HOUSTON - Brazil's first astronaut and two veteranspacefarers are eagerly awaiting their chance to launch toward the InternationalSpace Station (ISS).
ISS Expedition13 commander Pavel Vinogradov, flight engineer Jeffrey Williams and ISSvisitor MarcosPontes - Brazil's first astronaut - are set to ride their Soyuz TMA-8spacecraft into orbit in a 12:43 a.m. EST (0543 GMT) launch from Kazakhstan's Baikonur Cosmodrome on March 22.
"I've beenwaiting for this opportunity for seven years and now finally it comes," Pontessaid during a press conference here at NASA's Johnson Space Center, adding that he originally trained to fly to the ISS aboard a NASA shuttle. "Besides allthe scientific objectives for us from Brazil, it will be a very strong step forour space program."
Pontes, alieutenant colonel in the Brazilian Air Force, will spend eight days performinga series of science studies that include nanotechnology tests and student experimentsfrom Brazilian schools. He will return to Earth with the station's current crew- Expedition12 commander Bill McArthur and flight engineer Valery Tokarev.
"[Expedition]13 will be a new page in the history of the International Space Station,"Vinogradov said during a press conference here at NASA's Johnson Space Center. "We will be looking forward to ThomasReiter who possibly will join us onboard...after more than three years offlying two-person crews we may finally come to fly with the full capacity of athree-person crew."
ISS crewswere limited to two membersfollowing NASA's 2003 Columbiashuttle accident due to the subsequent drop in orbiter flights and supplylimitations. The space shuttle Discovery and its STS-121crew is expected to launch toward the ISS no earlier than May 2006with Reiter, a German astronaut with the European Space Agency (ESA),though the orbiter flight hinges on the results of shuttlefuel tank modifications currently underway at NASA's Michoud AssemblyFacility in New Orleans, Louisiana.
Vinogradovand Williams are hopeful to receive at least one shuttle crew, and possiblytwo, during their six-month stay aboard the ISS. They will relieve theExpedition 12 astronauts, who have lived aboard the ISS since their arrivalin October 2005.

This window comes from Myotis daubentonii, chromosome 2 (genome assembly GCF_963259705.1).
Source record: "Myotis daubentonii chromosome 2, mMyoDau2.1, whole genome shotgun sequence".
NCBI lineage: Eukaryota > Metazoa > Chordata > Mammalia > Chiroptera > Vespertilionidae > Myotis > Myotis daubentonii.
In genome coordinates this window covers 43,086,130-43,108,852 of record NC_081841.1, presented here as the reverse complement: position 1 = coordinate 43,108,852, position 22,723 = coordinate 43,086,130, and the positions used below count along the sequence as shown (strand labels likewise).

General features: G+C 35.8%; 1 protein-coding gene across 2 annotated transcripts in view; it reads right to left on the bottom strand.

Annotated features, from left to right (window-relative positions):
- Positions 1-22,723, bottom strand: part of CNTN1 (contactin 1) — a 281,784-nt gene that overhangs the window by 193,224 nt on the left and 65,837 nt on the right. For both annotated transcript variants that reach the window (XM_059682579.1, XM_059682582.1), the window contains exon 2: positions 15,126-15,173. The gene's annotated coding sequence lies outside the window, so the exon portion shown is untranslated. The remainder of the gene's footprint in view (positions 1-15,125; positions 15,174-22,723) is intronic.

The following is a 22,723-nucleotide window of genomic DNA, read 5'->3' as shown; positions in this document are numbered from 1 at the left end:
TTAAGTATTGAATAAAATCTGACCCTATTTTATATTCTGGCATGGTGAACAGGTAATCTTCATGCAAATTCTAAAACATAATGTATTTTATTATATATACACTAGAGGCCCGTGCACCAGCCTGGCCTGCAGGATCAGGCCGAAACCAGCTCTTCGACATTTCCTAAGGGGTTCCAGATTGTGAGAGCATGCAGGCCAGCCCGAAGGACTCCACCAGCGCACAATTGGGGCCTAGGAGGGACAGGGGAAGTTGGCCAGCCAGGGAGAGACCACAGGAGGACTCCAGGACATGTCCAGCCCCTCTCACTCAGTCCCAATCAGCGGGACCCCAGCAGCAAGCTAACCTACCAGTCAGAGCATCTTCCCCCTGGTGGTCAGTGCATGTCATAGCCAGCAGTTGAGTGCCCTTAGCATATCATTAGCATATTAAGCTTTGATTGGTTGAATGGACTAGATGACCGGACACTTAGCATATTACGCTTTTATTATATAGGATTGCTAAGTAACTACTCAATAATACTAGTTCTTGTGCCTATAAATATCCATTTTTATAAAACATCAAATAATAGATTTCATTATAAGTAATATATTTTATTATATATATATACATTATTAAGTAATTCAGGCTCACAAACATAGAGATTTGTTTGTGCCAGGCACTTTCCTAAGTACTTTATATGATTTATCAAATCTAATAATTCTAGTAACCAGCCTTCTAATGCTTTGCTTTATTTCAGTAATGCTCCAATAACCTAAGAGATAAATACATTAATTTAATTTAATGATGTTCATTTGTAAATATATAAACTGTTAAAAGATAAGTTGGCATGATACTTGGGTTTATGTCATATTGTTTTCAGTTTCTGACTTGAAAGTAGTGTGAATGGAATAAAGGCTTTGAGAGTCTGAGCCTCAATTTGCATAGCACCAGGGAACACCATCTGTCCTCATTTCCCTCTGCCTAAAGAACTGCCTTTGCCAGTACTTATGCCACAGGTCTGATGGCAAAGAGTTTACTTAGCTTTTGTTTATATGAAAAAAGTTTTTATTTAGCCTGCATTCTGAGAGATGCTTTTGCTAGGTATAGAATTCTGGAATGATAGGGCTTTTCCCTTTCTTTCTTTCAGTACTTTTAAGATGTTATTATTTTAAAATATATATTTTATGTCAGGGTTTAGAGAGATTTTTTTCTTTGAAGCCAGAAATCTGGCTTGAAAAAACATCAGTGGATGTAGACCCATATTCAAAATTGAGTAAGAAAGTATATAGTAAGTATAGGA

BothExpedition 13 astronauts are spaceflight veterans, though only Vinogradov hasflown a long-duration mission.
As a cosmonautfor Russia's Federal Space Agency, Vinogradov racked up 198 days aboard theRussian space station Mir in 1997. Williams, a NASA astronaut and U.S. Armycolonel, flew a 10-day mission aboard the Atlantis orbiter during STS-101mission to the ISS May 2000.
"I'mparticularly looking forward to this flight for the Soyuz," Williams said. "It'sobviously a very unique experience from shuttle."
Williamssaid at least one spacewalk in U.S. spacesuits is slated for the Expedition 13crew. Two additional spacewalks in Russian-built Orlan spacesuits are scheduledfor later in the mission.
"The scheduleis very busy up there," Williams said, adding that three spacewalks, potentiallytwo shuttle visits and absorbing a third crewmember makes for little down time."But I personally know that it's important to get the word out to the public."
Despite atight timeline, Williams said he hopes to spend some of his free time relatinghis spaceflight experience to the public through journals and log entries.
Pontes andthe Expedition 13 crew will spend two days chasing the ISS after launch beforedocking at the orbital platform on March 24. After eight days of jointoperations, the Brazilian astronaut and the Expedition 12 crew will cast offfrom the station aboard their TMA-7 spacecraft for a March 31 landing on thesteppes of Kazakhstan.
But Ponteshopes that the end of his science mission will mark a new beginning for hishomeland's space program.
"Although Iam the first [Brazilian] astronaut there, I don't want to be the last one,"Pontes said. "Hopefully, there will be another selection and we will have otherparticipants in the program."
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